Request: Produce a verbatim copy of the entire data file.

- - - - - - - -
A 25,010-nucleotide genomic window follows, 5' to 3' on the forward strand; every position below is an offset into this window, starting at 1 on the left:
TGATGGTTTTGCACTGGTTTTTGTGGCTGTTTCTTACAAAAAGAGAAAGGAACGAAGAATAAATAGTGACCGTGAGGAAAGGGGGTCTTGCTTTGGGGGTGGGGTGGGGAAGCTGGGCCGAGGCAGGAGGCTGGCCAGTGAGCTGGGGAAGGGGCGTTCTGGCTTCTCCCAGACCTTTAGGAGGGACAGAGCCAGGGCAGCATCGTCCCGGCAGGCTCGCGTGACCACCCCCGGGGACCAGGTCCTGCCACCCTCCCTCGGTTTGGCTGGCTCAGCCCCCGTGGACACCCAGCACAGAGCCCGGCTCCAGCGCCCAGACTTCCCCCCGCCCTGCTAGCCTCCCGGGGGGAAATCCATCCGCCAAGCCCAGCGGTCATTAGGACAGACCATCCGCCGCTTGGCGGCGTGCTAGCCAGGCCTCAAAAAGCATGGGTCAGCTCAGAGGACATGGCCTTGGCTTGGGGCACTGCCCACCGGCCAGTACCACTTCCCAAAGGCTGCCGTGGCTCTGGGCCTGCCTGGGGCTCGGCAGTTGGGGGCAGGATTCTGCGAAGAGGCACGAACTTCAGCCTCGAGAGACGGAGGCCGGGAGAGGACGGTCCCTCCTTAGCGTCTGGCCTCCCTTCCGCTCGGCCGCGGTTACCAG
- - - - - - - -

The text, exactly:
A 25,010-nucleotide genomic window follows, 5' to 3' on the forward strand; every position below is an offset into this window, starting at 1 on the left:
TGATGGTTTTGCACTGGTTTTTGTGGCTGTTTCTTACAAAAAGAGAAAGGAACGAAGAATAAATAGTGACCGTGAGGAAAGGGGGTCTTGCTTTGGGGGTGGGGTGGGGAAGCTGGGCCGAGGCAGGAGGCTGGCCAGTGAGCTGGGGAAGGGGCGTTCTGGCTTCTCCCAGACCTTTAGGAGGGACAGAGCCAGGGCAGCATCGTCCCGGCAGGCTCGCGTGACCACCCCCGGGGACCAGGTCCTGCCACCCTCCCTCGGTTTGGCTGGCTCAGCCCCCGTGGACACCCAGCACAGAGCCCGGCTCCAGCGCCCAGACTTCCCCCCGCCCTGCTAGCCTCCCGGGGGGAAATCCATCCGCCAAGCCCAGCGGTCATTAGGACAGACCATCCGCCGCTTGGCGGCGTGCTAGCCAGGCCTCAAAAAGCATGGGTCAGCTCAGAGGACATGGCCTTGGCTTGGGGCACTGCCCACCGGCCAGTACCACTTCCCAAAGGCTGCCGTGGCTCTGGGCCTGCCTGGGGCTCGGCAGTTGGGGGCAGGATTCTGCGAAGAGGCACGAACTTCAGCCTCGAGAGACGGAGGCCGGGAGAGGACGGTCCCTCCTTAGCGTCTGGCCTCCCTTCCGCTCGGCCGCGGTTACCAG